It is to clear out area's with brush and such that would take a long time to clean or a day to burn, and the burn adds a significant amount of nutrients to the soil. Controlled burn can happen in places where there are big buildings that are not near anything else that can catch fire, because a little ash is easier and cheaper to clean. Old barns are usually purposely burned down to make way for a new barn, in the old days. they were called barn burns where they would have a huge party and pig roast, for the barn burning, then the next day they would clean the ash usually scattering it all over the fields for crops. and all the people would have a new barn built the next few days. That was the old days when real farming took place and not all this Monsanto bologna, going on.


Sat, Apr 6, 2013 : 9 p.m.

Controlled Burn, is this hash bash related?


Sat, Apr 6, 2013 : 6:46 p.m.



Sat, Apr 6, 2013 : 8:02 p.m.

I was going say that. ;-)


Sat, Apr 6, 2013 : 6:30 p.m.

Using the word "controlled" a little loosly?


Sat, Apr 6, 2013 : 6:23 p.m.

I'm a big believer in multiple, small backfires, and not trying to do the whole thing in one day. Once a scorched, 6-15-ft-wide perimeter (depending on the overall size of the field to be burned) has been established, the main burn will be a LOT easier to contain. Start with a small square, beat down the edges once it has reached the desired break width, and don't extend its length until it has burned down some. Then extend it in one direction only –– into the wind, preferably, if there is one. Work your way around, walk the perimeter until the embers have died down, and do the main burn tomorrow. At buildings, wood fences, etc, start your breaks well away from them, and as the fire dies down, allow it to creep closer at a VERY low, slow burn, beating/hosing it down to keep it low and slow. Stop a few feet away, of course, unless it's an unpainted cinder-block building, and hog out the rest by hand/mechanical means: Stray tufts of straw, and old mouse nests, make wonderful tinder, so if any flames lick up under the siding, you can have a roaring inferno inside without even knowing until it is too late, even if you have been hosing down the outside for safety. Roads and driveways are already excellent breaks, of course, and there is usually no need to do a perimeter burn alongside them. Take advantage of these. Burn on one side of a driveway at a time, even if you are eventually going to burn the other side as well. Unless you have a big crew, and water trucks/backpacks, this is the safest way to go.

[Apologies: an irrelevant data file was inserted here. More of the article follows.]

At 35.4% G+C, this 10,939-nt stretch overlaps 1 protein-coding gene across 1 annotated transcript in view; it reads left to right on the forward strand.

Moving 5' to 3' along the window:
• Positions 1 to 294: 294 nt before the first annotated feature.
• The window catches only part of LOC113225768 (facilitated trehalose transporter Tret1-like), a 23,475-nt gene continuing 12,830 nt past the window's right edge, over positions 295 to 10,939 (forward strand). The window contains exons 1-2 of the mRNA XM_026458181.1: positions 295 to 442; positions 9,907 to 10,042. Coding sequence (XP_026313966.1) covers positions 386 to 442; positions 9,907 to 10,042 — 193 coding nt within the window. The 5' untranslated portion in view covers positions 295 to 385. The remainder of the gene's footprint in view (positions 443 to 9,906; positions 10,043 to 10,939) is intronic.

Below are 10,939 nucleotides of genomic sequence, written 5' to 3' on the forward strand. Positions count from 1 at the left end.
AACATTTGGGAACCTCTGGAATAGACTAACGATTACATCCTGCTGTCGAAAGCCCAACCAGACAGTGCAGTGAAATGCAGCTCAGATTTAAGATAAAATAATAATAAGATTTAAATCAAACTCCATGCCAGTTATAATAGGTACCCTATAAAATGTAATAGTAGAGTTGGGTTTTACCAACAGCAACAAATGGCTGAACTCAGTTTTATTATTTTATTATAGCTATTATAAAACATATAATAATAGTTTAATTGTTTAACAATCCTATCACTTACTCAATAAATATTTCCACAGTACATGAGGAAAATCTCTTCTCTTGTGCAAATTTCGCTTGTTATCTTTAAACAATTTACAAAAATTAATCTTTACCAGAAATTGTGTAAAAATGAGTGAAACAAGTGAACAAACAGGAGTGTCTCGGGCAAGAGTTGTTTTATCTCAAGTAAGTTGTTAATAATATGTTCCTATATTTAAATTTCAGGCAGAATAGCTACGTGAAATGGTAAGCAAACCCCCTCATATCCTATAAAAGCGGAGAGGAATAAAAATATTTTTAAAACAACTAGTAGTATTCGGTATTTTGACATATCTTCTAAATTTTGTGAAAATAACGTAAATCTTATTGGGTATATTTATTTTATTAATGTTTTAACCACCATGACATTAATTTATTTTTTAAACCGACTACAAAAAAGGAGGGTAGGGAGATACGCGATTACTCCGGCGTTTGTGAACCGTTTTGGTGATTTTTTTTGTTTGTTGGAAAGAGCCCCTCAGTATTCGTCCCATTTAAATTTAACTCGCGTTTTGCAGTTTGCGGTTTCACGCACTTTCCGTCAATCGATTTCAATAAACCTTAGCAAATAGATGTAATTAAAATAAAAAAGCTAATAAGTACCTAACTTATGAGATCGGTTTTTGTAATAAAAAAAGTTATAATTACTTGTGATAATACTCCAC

Sun, Apr 7, 2013 : 8:49 p.m.

I am not reading all of that. How about a condensed version.

dading dont delete me bro

Sat, Apr 6, 2013 : 6:21 p.m.

dading dont delete me bro

Sat, Apr 6, 2013 : 6:04 p.m.

a little windy for a prescribed/controlled/whatever burn. just sayin'...


Sat, Apr 6, 2013 : 4:44 p.m.

That's exactly why most places call them "prescribed" burns these days.

Craig Lounsbury

Sat, Apr 6, 2013 : 5:29 p.m.

good point, a better description.

Craig Lounsbury

Sat, Apr 6, 2013 : 4:02 p.m.

It seems to me that "controlled burn" is a rather fluid concept. it seems to me as soon as something unplanned starts to burn it ceases to be be "controlled".